Section 1031 of the Internal Revenue Service Code is one of the most generous, widely available provisions of the code, carving out an exception to the general rule that all gain or loss from the sale or disposition of property must be recognized. However, to ensure the veracity of a proposed 1031 exchange, investors often want to ensure their transaction falls within the “safe harbor” provisions of the code.
One of the grey areas for quite some time was whether Tenancy in Common (TIC) ownership qualified for 1031 benefits. What caused this potential confusion? TICs are often likened to partnership interests, and partnership interests are specifically excluded from 1031 exchange eligibility. Despite repeated requests by attorneys and tax planners who were aware of the fine line between TIC and partnership interests, the IRS steadfastly refused to clarify its position.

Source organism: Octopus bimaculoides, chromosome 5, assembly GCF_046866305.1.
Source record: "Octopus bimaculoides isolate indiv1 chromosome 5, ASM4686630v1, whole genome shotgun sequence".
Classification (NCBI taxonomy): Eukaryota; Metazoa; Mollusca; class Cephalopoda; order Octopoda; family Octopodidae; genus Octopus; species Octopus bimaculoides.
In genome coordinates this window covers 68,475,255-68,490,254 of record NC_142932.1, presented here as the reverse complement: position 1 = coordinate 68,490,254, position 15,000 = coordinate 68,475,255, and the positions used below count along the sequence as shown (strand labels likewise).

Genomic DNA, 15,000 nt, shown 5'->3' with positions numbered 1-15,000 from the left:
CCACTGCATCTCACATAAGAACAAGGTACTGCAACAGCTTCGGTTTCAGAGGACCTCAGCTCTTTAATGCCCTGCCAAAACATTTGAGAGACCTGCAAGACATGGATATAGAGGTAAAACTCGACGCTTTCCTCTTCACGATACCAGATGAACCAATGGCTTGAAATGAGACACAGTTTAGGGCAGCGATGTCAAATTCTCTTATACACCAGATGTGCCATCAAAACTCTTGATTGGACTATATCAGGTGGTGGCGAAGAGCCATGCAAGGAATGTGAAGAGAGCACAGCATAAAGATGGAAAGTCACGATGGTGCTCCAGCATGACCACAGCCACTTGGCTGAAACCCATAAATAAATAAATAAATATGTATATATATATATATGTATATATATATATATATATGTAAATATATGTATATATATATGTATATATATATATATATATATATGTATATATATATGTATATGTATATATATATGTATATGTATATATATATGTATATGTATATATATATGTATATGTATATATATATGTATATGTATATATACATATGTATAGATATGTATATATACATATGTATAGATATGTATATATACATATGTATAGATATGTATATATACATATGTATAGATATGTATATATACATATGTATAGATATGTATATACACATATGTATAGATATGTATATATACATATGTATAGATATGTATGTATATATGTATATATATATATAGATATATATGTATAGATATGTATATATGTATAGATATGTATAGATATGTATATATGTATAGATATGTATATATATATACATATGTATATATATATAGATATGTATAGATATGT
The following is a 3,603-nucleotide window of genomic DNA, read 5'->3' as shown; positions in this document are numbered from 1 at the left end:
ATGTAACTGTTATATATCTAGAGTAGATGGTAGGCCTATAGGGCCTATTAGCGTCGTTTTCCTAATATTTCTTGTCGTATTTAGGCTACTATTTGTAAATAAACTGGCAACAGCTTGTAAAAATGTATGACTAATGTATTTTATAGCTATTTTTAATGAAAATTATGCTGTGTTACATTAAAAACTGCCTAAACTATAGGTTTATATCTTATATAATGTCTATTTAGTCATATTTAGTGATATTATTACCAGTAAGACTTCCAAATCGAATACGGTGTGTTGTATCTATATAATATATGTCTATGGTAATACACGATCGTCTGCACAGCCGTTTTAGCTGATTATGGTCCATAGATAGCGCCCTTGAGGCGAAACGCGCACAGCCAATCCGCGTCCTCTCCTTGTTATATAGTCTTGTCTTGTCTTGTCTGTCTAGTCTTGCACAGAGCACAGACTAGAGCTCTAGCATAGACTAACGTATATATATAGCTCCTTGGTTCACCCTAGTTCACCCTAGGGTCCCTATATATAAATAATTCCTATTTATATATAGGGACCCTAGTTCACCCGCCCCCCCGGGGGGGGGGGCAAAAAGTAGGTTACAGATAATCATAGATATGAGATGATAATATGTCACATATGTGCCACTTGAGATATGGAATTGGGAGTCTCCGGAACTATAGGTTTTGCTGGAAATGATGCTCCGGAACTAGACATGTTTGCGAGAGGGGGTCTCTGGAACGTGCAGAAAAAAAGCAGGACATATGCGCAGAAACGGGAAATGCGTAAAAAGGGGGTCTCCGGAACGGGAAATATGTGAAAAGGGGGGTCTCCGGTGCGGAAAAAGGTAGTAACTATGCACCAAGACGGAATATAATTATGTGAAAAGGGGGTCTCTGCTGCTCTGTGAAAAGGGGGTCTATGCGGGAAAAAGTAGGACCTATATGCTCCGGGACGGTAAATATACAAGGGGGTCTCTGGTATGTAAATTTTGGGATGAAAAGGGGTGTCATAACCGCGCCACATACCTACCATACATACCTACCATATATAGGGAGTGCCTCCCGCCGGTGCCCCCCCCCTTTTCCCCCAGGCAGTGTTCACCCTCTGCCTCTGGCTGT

Eventually, however, the IRS relented and issued Revenue Procedure 2002-22. This finally offered detailed guidelines…of a sort. The IRS was quick to explain that the list was not to be construed as substantive rules or requirements, but merely guidelines to assist taxpayers who request letter rulings on their individual transactions. The reality, however, is that anyone involved in 1031 exchanges now view the IRS guidelines as an informal “safe harbor” for structuring a TIC 1031 exchange.